Not with humans. Humans are the harder part, but that's just ...We know exactly how real world physics of lighting work, and so that's just a matter of brute force computing power. Give us enough computing power, and we can do that. We could do that today with algorithms that we know. Humans are a much harder problem, because rendering faces and skin is hard enough, but you quickly realize that the challenge with rendering humans is having realistic human motion to display. Having dynamic human responses in games are reactive to what you're doing, and aren't just pre-baked. As you're interacting with a real human, their eyes are constantly moving with you, the eye contact is super important. You're picking up the emotions on their faces, and they're dynamically responding to you. If you just used a perfect motion captured human, a flawless motion capture with future technology, it would still be uncanny and not feel like it's a real human interacting with you. To do completely photo-realistic rendering of everything, you have to simulate realistic humans and actually simulate human intelligence, emotion, and thinking. It's not a matter of computing power. If you gave us an infinitely fast computer, we still don't have the algorithm. We have no real clue how the brain works at the higher levels. You might understand how one neuron interacts with other adjoining neurons, but the large scale structure of it is still a complete mystery. That could be unpredictably far away. Once we are able to simulate human intelligence, what's going to separate humans from people? You're talking singularity level stuff at that point, but I do think that we're many decades away from having that ability.
    Speaking of AI, Is Epic heavily involved with the creation of AI?
    Well, you know, we have a very advanced game AI system in the Unreal Engine. It powers games like Paragon and Unreal Tournament and Fortnite. It could do some really amazing things in terms of helping characters locomote around the world. It's doing nothing that resembles simulating a human mind. That's what the intention is with the deep learning research at Google and Facebook and other companies. That's a technology that we're just starting to learn about, and I could see heavily investing in over the next decade. For right now, the rubber isn't meeting the road in that area yet. It's still just a pipe dream for us, and hasn't been at all a practice in the game industry.
    Can you envision a scenario in which you get the AI to reach such a level that it almost becomes indiscernible to real people, like a sort of a Turing test, if you will?
    That's really hard. Really, it comes down to finding ways to structure these AI algorithms to simulate the brain in the meaningful way. The human brain is very complex. It took, gosh, how many hundred million years of evolution to get from single-celled organisms to us? There's no other animal in nature which really even comes close to doing the sort of things that a human does. Clearly, there are some very hard design problems in that you would imagine that eventually computers should be able to simulate that, but huge amounts of research may be needed to get to that point. But I think that idea is, if you take enough of these deep-learning pipeline stages, you can get more and more of the human level of cognition up and running in a game. Certainly these self-driving and just collision avoidance systems being developed for Tesla, for example, do a very good job of image recognition now, and they're able to solve some of the problems that a brain is able to solve. Overtime, we're just going to have to find ways to solve more and more of those different stages. How do you deal with emotion? How do you deal with facial recognition? Some of those problems are slowly being solved. How do you deal with complex problem-solving? I think as AI researchers are piecing together all of these different deep learning components, they're going to reverse engineer the way our minds work without actually doing any biomedical research in the process. It'll be very interesting to follow.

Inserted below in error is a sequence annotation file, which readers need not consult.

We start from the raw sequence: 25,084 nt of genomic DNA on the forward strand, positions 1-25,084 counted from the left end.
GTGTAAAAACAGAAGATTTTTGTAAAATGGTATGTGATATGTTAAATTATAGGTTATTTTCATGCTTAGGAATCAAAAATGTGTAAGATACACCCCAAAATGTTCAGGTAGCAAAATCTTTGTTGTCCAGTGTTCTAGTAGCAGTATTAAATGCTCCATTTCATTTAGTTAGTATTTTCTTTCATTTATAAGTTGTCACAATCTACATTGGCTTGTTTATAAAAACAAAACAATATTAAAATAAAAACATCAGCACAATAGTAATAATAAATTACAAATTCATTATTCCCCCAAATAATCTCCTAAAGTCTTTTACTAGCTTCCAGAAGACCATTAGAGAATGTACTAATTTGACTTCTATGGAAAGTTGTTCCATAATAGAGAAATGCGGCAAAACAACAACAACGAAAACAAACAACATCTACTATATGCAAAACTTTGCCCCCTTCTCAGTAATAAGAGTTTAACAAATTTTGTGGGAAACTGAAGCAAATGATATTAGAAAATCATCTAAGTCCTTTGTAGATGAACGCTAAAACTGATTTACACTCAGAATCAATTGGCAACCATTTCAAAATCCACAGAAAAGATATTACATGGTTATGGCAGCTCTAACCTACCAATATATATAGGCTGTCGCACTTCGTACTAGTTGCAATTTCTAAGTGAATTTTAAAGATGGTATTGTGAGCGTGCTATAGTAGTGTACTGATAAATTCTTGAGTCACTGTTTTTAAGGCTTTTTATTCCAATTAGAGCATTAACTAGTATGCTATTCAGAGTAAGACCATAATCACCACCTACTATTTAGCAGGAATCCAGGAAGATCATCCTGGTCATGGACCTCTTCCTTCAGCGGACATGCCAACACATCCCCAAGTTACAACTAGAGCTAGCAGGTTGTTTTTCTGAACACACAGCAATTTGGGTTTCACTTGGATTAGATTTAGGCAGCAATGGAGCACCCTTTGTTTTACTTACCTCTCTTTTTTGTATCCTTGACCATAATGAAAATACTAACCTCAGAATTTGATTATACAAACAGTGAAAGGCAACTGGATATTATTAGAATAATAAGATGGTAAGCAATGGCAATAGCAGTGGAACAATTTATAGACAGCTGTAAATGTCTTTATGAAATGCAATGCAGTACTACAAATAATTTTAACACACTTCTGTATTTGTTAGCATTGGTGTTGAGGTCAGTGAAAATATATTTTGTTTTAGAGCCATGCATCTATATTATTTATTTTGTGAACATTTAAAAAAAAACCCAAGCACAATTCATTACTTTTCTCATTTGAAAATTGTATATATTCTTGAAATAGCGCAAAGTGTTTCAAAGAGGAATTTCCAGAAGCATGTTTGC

I’ll leave closing statements with you. Is there anything you’d like to share with our readers?
    Tim Sweeney: Three years ago, there were ten thousand users spread among just high-end AAA studios. We opened the Unreal Engine up to the public through a subscription mechanism. Eighteen months ago, there were a hundred thousand Unreal Engine 4 users, and now there are two million. Since we've gone free, anybody can go to our website and download it, we've seen this huge uptake in the engine among game developers of all sizes, including a huge number of indies and a lot of people outside the game industry. It's been shaking up the state of the game industry now. If you look at the eighty titles shown using Unreal Engine 4 at E3, there's a lot of the best titles in the industry, a lot of Microsoft's first party and Xbox titles, like Gears 4, and Sea of Thieves from Rare. Sony's Days Gone, Batman Arkham Asylum for Warner Brothers. Super high-end all the way to some of the best indie games in the industry. It's really a whole different state of the engine industry than there was a few years ago, so that's the thing we're excited about right now.